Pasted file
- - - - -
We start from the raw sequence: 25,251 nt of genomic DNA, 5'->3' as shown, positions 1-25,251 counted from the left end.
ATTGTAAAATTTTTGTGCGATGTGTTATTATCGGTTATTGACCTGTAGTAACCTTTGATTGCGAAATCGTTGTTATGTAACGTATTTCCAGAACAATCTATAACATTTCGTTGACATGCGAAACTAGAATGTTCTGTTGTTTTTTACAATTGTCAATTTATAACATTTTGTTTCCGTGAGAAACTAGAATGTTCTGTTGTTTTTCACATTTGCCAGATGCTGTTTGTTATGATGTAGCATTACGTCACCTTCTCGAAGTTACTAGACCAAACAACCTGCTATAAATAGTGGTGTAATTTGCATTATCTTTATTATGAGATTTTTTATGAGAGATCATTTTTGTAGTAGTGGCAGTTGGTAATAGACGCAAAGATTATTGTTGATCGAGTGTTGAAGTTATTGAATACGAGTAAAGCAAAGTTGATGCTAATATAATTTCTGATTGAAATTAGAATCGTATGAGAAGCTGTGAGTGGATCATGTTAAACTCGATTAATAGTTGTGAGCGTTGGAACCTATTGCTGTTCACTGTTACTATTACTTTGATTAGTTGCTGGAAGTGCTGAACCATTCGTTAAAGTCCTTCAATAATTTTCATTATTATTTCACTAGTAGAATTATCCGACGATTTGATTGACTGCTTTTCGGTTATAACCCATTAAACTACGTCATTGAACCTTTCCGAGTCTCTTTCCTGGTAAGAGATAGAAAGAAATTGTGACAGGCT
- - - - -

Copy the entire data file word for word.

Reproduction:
We start from the raw sequence: 25,251 nt of genomic DNA, 5'->3' as shown, positions 1-25,251 counted from the left end.
ATTGTAAAATTTTTGTGCGATGTGTTATTATCGGTTATTGACCTGTAGTAACCTTTGATTGCGAAATCGTTGTTATGTAACGTATTTCCAGAACAATCTATAACATTTCGTTGACATGCGAAACTAGAATGTTCTGTTGTTTTTTACAATTGTCAATTTATAACATTTTGTTTCCGTGAGAAACTAGAATGTTCTGTTGTTTTTCACATTTGCCAGATGCTGTTTGTTATGATGTAGCATTACGTCACCTTCTCGAAGTTACTAGACCAAACAACCTGCTATAAATAGTGGTGTAATTTGCATTATCTTTATTATGAGATTTTTTATGAGAGATCATTTTTGTAGTAGTGGCAGTTGGTAATAGACGCAAAGATTATTGTTGATCGAGTGTTGAAGTTATTGAATACGAGTAAAGCAAAGTTGATGCTAATATAATTTCTGATTGAAATTAGAATCGTATGAGAAGCTGTGAGTGGATCATGTTAAACTCGATTAATAGTTGTGAGCGTTGGAACCTATTGCTGTTCACTGTTACTATTACTTTGATTAGTTGCTGGAAGTGCTGAACCATTCGTTAAAGTCCTTCAATAATTTTCATTATTATTTCACTAGTAGAATTATCCGACGATTTGATTGACTGCTTTTCGGTTATAACCCATTAAACTACGTCATTGAACCTTTCCGAGTCTCTTTCCTGGTAAGAGATAGAAAGAAATTGTGACAGGCT